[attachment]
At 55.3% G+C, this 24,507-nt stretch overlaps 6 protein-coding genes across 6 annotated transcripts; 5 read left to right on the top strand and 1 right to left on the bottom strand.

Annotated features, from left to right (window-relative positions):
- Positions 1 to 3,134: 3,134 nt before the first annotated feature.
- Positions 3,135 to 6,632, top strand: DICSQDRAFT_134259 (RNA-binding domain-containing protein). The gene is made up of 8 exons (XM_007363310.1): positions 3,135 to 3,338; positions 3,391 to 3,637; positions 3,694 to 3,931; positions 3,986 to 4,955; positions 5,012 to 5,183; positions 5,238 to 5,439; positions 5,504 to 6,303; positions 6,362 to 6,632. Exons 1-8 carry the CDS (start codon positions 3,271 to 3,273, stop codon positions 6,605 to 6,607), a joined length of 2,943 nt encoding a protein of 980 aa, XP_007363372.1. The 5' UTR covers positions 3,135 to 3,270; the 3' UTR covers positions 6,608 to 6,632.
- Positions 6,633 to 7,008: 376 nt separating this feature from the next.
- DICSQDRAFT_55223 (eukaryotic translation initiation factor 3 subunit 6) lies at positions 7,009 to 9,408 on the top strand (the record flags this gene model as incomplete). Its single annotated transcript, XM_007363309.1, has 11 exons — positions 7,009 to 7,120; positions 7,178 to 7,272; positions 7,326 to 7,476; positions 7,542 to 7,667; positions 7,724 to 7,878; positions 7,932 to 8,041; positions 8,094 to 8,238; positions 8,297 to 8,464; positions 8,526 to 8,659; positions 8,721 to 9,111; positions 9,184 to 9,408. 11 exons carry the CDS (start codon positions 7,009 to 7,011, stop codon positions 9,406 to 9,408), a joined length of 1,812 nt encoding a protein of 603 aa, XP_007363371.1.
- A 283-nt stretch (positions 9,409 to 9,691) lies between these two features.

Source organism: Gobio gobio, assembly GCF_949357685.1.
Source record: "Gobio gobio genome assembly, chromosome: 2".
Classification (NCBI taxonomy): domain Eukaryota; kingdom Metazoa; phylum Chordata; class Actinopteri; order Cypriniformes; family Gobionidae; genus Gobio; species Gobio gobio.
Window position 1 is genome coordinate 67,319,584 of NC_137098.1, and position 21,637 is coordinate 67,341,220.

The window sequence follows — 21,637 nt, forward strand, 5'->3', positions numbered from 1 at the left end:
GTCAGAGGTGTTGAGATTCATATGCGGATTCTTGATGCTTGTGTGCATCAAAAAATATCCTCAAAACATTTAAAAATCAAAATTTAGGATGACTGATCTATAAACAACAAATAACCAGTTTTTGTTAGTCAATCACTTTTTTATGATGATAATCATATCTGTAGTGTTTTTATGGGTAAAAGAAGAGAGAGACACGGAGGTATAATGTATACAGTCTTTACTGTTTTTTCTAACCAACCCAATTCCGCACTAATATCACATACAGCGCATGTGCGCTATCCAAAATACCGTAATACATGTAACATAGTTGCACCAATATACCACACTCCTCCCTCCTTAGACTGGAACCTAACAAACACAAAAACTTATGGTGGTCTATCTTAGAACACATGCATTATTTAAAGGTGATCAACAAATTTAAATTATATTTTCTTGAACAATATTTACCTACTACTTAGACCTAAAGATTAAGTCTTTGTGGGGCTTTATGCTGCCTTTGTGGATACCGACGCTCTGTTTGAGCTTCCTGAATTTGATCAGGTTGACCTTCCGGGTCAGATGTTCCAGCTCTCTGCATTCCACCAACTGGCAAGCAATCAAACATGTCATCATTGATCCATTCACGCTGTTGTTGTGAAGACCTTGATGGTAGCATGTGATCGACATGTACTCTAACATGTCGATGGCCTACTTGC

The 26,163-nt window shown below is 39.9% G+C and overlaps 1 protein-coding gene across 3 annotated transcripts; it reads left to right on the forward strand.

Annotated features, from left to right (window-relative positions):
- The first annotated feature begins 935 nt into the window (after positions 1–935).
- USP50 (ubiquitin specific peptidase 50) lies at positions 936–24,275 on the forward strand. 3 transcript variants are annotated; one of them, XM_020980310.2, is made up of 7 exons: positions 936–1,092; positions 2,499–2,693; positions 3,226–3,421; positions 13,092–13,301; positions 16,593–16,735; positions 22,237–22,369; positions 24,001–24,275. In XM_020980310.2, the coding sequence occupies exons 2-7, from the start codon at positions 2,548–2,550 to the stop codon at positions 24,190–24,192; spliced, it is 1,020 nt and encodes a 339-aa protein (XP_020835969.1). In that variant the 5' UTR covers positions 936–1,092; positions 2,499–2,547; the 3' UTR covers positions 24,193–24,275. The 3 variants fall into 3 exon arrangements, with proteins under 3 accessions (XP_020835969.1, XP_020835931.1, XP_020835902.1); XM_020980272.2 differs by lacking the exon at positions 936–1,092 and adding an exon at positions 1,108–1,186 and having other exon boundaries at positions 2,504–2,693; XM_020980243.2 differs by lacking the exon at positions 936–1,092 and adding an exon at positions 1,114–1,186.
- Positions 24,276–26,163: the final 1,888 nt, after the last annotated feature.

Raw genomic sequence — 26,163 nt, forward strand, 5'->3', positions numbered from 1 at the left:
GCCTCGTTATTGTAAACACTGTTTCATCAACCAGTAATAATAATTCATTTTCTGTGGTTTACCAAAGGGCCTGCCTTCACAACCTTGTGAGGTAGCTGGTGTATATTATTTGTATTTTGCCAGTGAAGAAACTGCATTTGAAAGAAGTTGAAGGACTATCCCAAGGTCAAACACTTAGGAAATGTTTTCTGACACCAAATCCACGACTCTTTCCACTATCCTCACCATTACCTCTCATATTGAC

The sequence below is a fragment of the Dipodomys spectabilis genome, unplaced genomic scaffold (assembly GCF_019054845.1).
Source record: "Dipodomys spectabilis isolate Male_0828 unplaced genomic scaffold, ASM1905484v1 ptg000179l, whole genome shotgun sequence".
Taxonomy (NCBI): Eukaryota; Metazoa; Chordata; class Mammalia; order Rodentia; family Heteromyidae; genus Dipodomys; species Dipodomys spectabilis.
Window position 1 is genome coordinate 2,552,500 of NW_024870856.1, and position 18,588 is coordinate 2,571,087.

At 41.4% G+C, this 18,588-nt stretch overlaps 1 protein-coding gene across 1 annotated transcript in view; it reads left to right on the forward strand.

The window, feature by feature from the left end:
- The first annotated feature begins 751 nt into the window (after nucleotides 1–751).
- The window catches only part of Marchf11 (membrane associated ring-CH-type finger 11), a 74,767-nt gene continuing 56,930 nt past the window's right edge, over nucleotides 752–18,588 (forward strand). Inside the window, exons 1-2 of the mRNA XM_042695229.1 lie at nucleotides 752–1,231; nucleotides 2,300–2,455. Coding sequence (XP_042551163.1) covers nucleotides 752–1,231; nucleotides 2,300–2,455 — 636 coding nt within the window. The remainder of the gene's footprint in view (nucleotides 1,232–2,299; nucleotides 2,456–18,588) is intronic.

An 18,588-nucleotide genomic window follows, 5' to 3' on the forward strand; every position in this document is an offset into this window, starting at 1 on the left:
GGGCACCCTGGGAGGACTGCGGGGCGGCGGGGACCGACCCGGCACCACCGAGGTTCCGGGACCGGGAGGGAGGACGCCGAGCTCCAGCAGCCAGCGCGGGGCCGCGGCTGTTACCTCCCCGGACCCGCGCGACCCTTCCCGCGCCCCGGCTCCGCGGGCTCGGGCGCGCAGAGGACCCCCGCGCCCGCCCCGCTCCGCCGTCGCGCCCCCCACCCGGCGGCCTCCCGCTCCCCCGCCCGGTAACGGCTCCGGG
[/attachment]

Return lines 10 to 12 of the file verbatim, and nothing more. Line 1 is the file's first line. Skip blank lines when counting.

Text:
Classification (NCBI taxonomy): domain Eukaryota; kingdom Metazoa; phylum Chordata; class Actinopteri; order Cypriniformes; family Gobionidae; genus Gobio; species Gobio gobio.
Window position 1 is genome coordinate 67,319,584 of NC_137098.1, and position 21,637 is coordinate 67,341,220.

The window sequence follows — 21,637 nt, forward strand, 5'->3', positions numbered from 1 at the left end: